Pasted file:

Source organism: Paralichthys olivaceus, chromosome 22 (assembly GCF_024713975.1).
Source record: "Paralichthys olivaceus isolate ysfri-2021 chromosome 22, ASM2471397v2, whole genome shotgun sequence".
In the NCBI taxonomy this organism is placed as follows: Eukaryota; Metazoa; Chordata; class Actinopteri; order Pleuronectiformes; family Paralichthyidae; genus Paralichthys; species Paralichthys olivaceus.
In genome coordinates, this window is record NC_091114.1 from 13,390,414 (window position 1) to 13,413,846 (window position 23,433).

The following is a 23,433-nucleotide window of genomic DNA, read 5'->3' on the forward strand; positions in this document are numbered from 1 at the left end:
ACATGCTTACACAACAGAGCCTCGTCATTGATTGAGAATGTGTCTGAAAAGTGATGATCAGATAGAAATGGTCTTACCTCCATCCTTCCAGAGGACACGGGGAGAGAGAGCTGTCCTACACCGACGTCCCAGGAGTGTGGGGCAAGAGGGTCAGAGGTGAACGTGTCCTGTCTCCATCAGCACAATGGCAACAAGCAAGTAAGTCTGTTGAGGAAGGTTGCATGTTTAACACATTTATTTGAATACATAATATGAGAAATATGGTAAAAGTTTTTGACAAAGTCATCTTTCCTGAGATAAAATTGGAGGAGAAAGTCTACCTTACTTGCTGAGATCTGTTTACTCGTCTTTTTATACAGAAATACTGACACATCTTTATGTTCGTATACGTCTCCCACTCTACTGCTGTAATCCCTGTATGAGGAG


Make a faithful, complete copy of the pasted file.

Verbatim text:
Source organism: Paralichthys olivaceus, chromosome 22 (assembly GCF_024713975.1).
Source record: "Paralichthys olivaceus isolate ysfri-2021 chromosome 22, ASM2471397v2, whole genome shotgun sequence".
In the NCBI taxonomy this organism is placed as follows: Eukaryota; Metazoa; Chordata; class Actinopteri; order Pleuronectiformes; family Paralichthyidae; genus Paralichthys; species Paralichthys olivaceus.
In genome coordinates, this window is record NC_091114.1 from 13,390,414 (window position 1) to 13,413,846 (window position 23,433).

The following is a 23,433-nucleotide window of genomic DNA, read 5'->3' on the forward strand; positions in this document are numbered from 1 at the left end:
ACATGCTTACACAACAGAGCCTCGTCATTGATTGAGAATGTGTCTGAAAAGTGATGATCAGATAGAAATGGTCTTACCTCCATCCTTCCAGAGGACACGGGGAGAGAGAGCTGTCCTACACCGACGTCCCAGGAGTGTGGGGCAAGAGGGTCAGAGGTGAACGTGTCCTGTCTCCATCAGCACAATGGCAACAAGCAAGTAAGTCTGTTGAGGAAGGTTGCATGTTTAACACATTTATTTGAATACATAATATGAGAAATATGGTAAAAGTTTTTGACAAAGTCATCTTTCCTGAGATAAAATTGGAGGAGAAAGTCTACCTTACTTGCTGAGATCTGTTTACTCGTCTTTTTATACAGAAATACTGACACATCTTTATGTTCGTATACGTCTCCCACTCTACTGCTGTAATCCCTGTATGAGGAG